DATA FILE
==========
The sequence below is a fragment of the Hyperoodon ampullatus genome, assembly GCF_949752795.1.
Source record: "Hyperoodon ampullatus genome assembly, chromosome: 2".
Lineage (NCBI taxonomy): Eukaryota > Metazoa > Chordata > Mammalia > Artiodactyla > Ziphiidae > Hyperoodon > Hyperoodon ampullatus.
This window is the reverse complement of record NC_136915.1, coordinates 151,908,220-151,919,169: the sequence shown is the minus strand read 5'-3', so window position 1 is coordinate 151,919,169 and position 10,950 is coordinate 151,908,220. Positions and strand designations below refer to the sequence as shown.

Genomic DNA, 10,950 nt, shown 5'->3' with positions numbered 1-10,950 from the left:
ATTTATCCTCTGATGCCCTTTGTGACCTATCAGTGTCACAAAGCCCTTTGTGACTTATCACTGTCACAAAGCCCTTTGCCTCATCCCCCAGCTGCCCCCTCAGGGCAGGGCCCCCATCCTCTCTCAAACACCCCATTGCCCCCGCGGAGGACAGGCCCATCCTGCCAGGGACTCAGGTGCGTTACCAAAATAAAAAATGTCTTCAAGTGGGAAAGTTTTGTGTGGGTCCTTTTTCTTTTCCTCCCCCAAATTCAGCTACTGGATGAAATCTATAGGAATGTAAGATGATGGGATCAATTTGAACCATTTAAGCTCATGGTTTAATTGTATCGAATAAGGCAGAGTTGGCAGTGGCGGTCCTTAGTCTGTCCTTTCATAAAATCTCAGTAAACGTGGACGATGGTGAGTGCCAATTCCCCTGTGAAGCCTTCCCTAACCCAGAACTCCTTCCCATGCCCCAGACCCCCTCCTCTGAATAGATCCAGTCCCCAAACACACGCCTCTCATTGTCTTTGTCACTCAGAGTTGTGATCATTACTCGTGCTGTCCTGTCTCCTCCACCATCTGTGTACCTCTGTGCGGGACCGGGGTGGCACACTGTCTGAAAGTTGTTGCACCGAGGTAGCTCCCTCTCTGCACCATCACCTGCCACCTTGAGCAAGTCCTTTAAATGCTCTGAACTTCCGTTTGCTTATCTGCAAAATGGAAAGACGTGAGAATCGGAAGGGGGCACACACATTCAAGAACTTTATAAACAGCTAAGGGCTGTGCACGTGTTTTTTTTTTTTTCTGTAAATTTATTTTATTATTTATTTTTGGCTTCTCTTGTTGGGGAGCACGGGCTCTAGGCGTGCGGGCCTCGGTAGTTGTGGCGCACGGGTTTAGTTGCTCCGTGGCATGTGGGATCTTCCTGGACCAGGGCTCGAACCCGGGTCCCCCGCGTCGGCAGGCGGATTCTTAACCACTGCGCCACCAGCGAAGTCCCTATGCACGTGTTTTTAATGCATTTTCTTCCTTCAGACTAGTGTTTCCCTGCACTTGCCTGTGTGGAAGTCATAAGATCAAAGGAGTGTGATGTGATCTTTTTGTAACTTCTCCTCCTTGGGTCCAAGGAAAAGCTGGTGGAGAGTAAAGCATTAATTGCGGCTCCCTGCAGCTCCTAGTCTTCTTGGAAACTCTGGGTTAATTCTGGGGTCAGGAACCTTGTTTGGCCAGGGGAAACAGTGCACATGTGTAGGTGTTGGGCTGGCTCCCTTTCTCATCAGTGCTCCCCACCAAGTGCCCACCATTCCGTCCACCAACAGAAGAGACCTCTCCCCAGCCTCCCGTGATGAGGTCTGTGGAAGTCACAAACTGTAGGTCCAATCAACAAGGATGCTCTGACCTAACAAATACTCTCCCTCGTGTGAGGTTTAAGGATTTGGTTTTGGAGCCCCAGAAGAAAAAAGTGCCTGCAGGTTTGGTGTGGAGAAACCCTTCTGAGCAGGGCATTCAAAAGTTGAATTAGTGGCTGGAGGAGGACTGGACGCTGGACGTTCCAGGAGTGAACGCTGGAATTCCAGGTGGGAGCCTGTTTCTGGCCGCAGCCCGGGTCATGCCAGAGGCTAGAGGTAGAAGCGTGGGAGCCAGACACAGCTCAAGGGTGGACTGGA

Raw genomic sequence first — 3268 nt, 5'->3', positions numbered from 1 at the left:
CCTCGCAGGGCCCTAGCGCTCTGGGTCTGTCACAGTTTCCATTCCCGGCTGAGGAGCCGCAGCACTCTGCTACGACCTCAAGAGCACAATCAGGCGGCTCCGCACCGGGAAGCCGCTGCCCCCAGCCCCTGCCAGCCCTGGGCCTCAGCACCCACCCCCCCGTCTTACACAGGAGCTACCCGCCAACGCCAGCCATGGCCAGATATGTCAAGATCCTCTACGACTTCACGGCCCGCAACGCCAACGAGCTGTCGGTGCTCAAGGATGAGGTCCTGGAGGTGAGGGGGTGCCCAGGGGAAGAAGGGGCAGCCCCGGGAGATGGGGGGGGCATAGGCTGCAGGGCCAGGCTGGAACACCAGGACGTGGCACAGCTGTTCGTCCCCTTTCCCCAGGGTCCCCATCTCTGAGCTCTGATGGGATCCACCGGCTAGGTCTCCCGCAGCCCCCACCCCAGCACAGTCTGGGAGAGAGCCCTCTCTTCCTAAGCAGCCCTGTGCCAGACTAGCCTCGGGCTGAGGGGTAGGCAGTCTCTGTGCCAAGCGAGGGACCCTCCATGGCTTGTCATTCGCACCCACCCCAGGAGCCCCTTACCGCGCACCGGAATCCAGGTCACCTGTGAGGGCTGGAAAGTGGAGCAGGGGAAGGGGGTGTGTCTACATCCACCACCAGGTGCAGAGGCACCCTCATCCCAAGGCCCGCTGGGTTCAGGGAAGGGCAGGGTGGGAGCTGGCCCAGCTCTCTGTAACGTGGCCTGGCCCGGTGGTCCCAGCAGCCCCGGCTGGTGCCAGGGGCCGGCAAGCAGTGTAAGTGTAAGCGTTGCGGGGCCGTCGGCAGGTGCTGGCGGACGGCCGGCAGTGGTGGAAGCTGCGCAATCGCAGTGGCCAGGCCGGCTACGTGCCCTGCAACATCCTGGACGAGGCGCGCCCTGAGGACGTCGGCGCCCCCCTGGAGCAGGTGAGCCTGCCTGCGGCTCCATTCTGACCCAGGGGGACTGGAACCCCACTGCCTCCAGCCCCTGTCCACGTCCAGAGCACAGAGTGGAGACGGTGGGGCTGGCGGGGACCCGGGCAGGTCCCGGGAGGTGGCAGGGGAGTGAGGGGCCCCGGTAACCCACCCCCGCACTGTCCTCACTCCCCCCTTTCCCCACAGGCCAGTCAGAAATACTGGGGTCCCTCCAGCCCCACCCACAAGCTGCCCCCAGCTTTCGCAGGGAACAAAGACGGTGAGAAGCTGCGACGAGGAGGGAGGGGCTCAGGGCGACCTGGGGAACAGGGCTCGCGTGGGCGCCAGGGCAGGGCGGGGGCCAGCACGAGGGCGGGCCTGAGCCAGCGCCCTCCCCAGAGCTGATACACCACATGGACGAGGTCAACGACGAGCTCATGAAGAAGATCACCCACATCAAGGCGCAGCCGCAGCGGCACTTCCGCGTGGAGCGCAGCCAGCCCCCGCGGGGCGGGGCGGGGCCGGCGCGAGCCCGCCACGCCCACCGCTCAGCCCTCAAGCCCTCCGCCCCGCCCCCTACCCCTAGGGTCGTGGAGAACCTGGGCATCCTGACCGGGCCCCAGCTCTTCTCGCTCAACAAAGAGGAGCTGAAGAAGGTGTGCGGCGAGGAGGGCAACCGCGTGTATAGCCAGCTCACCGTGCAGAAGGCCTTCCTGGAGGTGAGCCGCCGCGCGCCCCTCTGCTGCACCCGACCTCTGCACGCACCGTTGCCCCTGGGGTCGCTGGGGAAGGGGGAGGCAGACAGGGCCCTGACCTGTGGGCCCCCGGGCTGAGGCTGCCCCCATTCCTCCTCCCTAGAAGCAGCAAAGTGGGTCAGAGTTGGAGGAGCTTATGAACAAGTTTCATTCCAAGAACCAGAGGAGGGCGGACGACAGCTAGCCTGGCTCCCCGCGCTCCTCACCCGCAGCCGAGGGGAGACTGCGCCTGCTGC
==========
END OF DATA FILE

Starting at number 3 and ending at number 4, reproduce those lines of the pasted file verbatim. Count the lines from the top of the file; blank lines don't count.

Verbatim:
Lineage (NCBI taxonomy): Eukaryota > Metazoa > Chordata > Mammalia > Artiodactyla > Ziphiidae > Hyperoodon > Hyperoodon ampullatus.
This window is the reverse complement of record NC_136915.1, coordinates 151,908,220-151,919,169: the sequence shown is the minus strand read 5'-3', so window position 1 is coordinate 151,919,169 and position 10,950 is coordinate 151,908,220. Positions and strand designations below refer to the sequence as shown.